Upon reference to the foregoing those skilled in the art will appreciate that the Applicants in the present invention have provided a method whereby a document history log may be created to record only selected activities which relate to a particular resource object within a data processing system. Subsequently, the list of activities of interest which are to be recorded may be altered and a characterization of the new list of activities of interest is stored in conjunction with the document history log, such that a subsequent access of the history log by another user may be utilized to determine what activities were recorded within the document history log during selected periods of time.
While the invention has been particularly shown and described with reference to a preferred embodiment, it will be understood by those skilled in the art that various changes in form and detail may be made therein without departing from the spirit and scope of the invention.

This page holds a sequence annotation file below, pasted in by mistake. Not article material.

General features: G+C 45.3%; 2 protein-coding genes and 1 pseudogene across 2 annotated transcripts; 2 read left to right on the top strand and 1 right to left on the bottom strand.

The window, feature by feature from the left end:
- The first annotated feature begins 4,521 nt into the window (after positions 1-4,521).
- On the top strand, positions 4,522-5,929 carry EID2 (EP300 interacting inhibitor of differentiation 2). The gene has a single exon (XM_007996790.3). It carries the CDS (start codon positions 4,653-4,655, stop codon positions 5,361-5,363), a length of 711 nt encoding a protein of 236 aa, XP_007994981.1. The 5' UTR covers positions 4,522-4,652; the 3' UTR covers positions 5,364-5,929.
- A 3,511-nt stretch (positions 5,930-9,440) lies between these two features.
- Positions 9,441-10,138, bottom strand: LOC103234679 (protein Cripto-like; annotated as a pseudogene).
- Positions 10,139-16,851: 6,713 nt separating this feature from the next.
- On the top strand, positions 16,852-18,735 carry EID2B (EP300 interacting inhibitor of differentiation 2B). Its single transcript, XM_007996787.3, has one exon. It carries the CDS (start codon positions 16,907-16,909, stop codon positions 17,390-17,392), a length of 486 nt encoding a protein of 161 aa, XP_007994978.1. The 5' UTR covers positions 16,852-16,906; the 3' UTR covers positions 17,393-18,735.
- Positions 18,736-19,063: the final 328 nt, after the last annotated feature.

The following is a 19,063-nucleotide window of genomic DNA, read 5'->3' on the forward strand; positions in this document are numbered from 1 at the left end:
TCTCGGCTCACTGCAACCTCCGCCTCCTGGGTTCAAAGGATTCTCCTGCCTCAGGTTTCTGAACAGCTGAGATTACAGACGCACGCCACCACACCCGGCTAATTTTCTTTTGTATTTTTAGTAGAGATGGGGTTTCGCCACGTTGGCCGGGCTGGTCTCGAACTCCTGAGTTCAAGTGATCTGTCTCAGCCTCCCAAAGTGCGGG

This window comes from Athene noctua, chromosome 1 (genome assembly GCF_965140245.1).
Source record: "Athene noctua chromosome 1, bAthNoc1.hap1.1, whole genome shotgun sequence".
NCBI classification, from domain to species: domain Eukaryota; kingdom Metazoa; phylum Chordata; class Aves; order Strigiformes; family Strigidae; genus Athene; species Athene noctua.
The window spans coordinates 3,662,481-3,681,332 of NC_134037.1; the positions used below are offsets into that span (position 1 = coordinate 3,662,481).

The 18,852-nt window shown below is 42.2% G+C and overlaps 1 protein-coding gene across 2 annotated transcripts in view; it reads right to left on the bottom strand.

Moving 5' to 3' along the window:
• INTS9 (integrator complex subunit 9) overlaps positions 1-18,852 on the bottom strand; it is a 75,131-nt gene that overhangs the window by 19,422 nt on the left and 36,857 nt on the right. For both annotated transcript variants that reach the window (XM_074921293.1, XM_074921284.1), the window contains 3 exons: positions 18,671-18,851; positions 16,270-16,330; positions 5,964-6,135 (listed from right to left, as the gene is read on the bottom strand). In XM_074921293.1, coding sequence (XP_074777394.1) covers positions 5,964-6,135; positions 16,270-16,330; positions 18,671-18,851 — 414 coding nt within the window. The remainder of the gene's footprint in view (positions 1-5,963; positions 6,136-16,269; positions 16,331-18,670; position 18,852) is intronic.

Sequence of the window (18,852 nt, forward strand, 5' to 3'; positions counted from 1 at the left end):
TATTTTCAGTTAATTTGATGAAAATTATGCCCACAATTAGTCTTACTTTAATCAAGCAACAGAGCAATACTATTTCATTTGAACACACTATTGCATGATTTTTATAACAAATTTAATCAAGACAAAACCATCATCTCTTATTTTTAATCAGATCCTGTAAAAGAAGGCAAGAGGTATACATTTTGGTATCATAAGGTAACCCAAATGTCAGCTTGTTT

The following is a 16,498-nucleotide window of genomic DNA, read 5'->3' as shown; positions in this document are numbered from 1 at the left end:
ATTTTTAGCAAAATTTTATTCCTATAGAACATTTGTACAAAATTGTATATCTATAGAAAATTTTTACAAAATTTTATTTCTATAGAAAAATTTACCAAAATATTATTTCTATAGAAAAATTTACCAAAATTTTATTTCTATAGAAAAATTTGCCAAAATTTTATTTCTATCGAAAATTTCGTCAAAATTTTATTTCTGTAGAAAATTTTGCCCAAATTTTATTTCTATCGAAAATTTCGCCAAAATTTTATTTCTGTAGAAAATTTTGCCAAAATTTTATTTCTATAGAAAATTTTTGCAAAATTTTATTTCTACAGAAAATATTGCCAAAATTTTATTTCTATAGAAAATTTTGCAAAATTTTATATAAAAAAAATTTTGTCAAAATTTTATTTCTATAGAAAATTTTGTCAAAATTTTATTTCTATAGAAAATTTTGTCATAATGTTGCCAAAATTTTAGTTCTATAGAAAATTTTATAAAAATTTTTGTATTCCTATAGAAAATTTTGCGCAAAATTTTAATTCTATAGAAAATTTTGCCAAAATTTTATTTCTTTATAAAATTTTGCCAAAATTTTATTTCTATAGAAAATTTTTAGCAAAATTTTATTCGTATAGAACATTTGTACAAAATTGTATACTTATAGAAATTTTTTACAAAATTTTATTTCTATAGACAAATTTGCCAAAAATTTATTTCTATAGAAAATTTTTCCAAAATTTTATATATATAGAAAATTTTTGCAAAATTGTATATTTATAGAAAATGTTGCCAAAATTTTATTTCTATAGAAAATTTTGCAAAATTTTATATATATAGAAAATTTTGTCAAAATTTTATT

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|U.S. Classification||707/648, 714/E11.204, 711/163, 707/704, 707/784, 707/955, 707/999.009|
|International Classification||G06F11/14, G06F11/34, G06F12/00|
|Cooperative Classification||Y10S707/99939, Y10S707/955, G06F11/3495, G06F11/3476, G06F11/3404|
|Feb 23, 1990||AS||Assignment|
Owner name: INTERNATIONAL BUSINESS MACHINES CORPORATION, NEW Y
Free format text: ASSIGNMENT OF ASSIGNORS INTEREST.;ASSIGNORS:JANIS, FREDERICK L.;WILLIAMS, MARVIN L.;WANG, DIANA S.;REEL/FRAME:005245/0493
Effective date: 19900221
|Jan 20, 1995||FPAY||Fee payment|
Year of fee payment: 4
|Jan 4, 1999||FPAY||Fee payment|
Year of fee payment: 8
|May 14, 2003||REMI||Maintenance fee reminder mailed|
|Oct 29, 2003||LAPS||Lapse for failure to pay maintenance fees|
|Dec 23, 2003||FP||Expired due to failure to pay maintenance fee|
Effective date: 20031029